VASSALBORO — Voters will decide on a proposed $5.6 million combined municipal and school budget Monday at Town Meeting.

The meeting is scheduled for 6:30 p.m. at the Vassalboro Community School on Webber Pond Road. Voting for municipal officers and a school budget referendum will take place Tuesday, June 9.

The combined spending plan is about $526,000 larger than last year’s.

The proposed municipal budget is about $1.9 million, while the local share of the school budget is $3.1 million, according to Town Manager Mary Sabins. The town is expecting to pay almost $303,400 to Kennebec County next year.

The town is proposing to use $268,000 from its reserve to offset a tax increase, but the proposed budget calls for $313,483 more in tax dollars than last year’s, Sabins said.

According to estimates from the town assessor, that could result in a property tax rate increase of 85 to 90 cents, Sabin said. The tax rate in 2014 was $12.80 per $1,000 of valuation. If the budget passes as presented, the tax rate could increase to $13.65.

Voters also will decide whether the town should apply for grant money to go toward building a sewer connection between Vassalboro and Winslow and whether to contribute money for a dam removal project on Outlet Stream.

The budget increase is being driven mainly by larger school expenses.

Part of the school increase is a result of contracted wage raises for teachers, health care costs and greater special education and tuition costs, School Committee member Jolene Gamage said. But increases also are being driven by cost shifts from the state, such as funding for Maine State Retirement and a loss of financial aid from the Department of Education, as well as an increase in the amount the district is required to raise locally to support education.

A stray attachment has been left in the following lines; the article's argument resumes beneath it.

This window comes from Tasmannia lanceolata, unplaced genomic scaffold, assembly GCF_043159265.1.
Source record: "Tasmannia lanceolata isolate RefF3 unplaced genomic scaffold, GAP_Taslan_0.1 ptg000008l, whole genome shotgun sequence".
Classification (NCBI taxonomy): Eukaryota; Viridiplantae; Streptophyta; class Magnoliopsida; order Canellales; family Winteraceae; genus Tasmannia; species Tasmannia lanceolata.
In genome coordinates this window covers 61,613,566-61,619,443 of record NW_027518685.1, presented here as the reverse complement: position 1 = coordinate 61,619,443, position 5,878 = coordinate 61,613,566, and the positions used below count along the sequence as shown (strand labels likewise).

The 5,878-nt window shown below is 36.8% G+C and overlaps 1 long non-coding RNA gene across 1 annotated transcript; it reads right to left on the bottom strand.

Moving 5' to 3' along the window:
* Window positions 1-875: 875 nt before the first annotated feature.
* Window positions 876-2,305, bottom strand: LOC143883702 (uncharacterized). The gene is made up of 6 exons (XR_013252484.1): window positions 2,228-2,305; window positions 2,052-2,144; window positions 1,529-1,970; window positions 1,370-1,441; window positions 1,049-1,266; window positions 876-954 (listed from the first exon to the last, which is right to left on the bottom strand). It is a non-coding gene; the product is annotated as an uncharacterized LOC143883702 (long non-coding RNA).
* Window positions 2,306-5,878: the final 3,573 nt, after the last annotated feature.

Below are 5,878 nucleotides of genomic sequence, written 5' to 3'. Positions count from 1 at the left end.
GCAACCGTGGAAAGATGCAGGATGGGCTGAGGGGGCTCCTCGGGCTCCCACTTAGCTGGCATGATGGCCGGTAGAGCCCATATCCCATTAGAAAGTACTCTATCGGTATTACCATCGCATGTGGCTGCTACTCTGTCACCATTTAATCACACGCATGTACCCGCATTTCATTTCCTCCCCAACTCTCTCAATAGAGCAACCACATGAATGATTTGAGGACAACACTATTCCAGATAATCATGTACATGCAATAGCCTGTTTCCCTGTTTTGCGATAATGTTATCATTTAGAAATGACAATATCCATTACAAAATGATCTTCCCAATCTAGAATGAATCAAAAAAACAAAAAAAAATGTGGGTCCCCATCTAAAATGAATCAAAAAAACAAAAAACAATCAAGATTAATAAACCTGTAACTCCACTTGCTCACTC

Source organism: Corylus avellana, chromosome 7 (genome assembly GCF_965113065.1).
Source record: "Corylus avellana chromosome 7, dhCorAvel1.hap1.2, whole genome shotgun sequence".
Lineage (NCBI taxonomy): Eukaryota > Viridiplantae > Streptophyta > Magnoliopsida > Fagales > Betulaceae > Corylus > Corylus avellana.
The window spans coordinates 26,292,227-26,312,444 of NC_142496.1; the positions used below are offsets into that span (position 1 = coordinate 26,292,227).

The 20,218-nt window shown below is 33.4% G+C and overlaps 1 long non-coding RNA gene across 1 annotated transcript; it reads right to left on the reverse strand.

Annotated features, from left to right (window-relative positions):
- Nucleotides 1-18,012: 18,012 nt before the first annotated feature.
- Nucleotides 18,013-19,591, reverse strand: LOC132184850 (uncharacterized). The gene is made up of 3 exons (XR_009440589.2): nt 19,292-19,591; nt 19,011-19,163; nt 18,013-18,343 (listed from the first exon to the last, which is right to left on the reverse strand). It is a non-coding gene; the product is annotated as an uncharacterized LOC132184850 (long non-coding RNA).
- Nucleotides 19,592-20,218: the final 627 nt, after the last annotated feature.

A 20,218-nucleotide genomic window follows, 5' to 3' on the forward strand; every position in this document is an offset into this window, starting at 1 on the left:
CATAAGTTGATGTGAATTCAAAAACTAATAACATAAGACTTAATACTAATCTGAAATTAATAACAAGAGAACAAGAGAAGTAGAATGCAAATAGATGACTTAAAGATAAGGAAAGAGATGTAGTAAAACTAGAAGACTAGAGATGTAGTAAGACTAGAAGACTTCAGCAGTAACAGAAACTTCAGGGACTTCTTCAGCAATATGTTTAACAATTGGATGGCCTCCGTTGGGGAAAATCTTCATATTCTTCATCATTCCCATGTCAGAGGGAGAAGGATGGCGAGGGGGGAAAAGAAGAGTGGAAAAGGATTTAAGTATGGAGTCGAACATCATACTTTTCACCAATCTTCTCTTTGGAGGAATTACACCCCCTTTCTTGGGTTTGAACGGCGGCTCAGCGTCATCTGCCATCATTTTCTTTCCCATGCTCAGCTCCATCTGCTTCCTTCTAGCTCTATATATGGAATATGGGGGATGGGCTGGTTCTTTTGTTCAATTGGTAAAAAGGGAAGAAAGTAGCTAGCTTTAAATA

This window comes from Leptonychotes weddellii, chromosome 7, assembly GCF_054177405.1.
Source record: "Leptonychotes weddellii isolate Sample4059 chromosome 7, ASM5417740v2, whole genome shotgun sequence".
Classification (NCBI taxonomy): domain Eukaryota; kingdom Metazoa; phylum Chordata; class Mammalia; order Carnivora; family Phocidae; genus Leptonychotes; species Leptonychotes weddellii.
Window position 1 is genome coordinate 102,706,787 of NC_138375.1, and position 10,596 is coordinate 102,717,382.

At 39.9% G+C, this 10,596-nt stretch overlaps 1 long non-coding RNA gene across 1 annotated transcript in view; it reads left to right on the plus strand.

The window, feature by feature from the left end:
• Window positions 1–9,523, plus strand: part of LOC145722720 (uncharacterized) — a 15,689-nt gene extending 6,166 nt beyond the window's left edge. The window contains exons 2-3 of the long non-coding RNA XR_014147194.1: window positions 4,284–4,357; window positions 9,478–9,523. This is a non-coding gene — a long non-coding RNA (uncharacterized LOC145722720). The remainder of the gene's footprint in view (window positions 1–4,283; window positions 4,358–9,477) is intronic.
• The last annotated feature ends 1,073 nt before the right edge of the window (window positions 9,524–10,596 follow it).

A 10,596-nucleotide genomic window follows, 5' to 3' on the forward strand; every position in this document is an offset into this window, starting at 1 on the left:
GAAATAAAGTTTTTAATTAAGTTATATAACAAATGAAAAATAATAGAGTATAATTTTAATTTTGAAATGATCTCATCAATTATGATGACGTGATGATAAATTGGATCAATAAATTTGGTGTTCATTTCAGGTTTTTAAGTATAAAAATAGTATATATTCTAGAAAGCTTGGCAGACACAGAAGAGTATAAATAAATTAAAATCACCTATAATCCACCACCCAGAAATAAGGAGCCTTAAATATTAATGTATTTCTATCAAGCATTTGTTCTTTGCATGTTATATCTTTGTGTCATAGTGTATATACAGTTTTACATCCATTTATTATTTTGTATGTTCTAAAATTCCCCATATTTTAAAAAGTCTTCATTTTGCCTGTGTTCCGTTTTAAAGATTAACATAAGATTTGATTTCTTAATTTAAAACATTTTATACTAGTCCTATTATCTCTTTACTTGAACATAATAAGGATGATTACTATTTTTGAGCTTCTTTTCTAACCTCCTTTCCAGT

The school committee made lots of cuts, including funding for a new school bus and textbooks, to reduce the budget increase, Gamage said.

“We were very conscious of cutting the budget to the bare bones,” she said.

On the municipal side, the total budget is up almost $179,560 from last year’s total. The increase is driven mostly by the proposed $333,000 paving budget, which is $139,000 more than last year’s. The board has kept paving budgets down in the past few years to limit the effect on the tax rate, but there are projects that need to be worked on this year, Selectman Phil Haines said.

“We’re falling behind,” Haines said. “It’s more effective to do it now, before the roads start to fall apart.”

Voters aren’t happy with the idea of another tax increase, Haines said, but the board has done its best to limit the increase. The selectmen, the Budget Committee and the School Committee went through several rounds of cuts before unanimously putting forward a budget, he added.

“Nobody likes to pay more, but I see it as a good budget just the same,” Haines said.

Residents will vote on a proposal to give $38,000 from the town’s Alewife Restoration Fund to the China Region Lakes Alliance to help fund a project to remove dams on Outlet Stream. A coalition of conservation groups intends to remove or bypass the dams to allow migrating river herring access to China Lake.

According to Sabins, the town’s alewife fund had $42,000 in it this year, and the town takes in an average of $14,000 from its annual alewife harvest that is applied to the fund.

Voters also will decide whether the town should apply for a $1 million Community Development Block Grant to help fund a connection of the Vassalboro and Winslow sewer systems.

In March, the Vassalboro Sanitary District, an independent quasi-municipal agency, approved plans to replace its aging treatment system with the Winslow connection. The project is expected to cost at least $5 million, and the district will need to secure outside funding to pay for the project.

According to Sabins, if the CDBG grant is approved, the money would pass through the town to the Sanitary District to help pay for the project.

Peter McGuire — 861-9239

[email protected]

Twitter: @PeteL_McGuire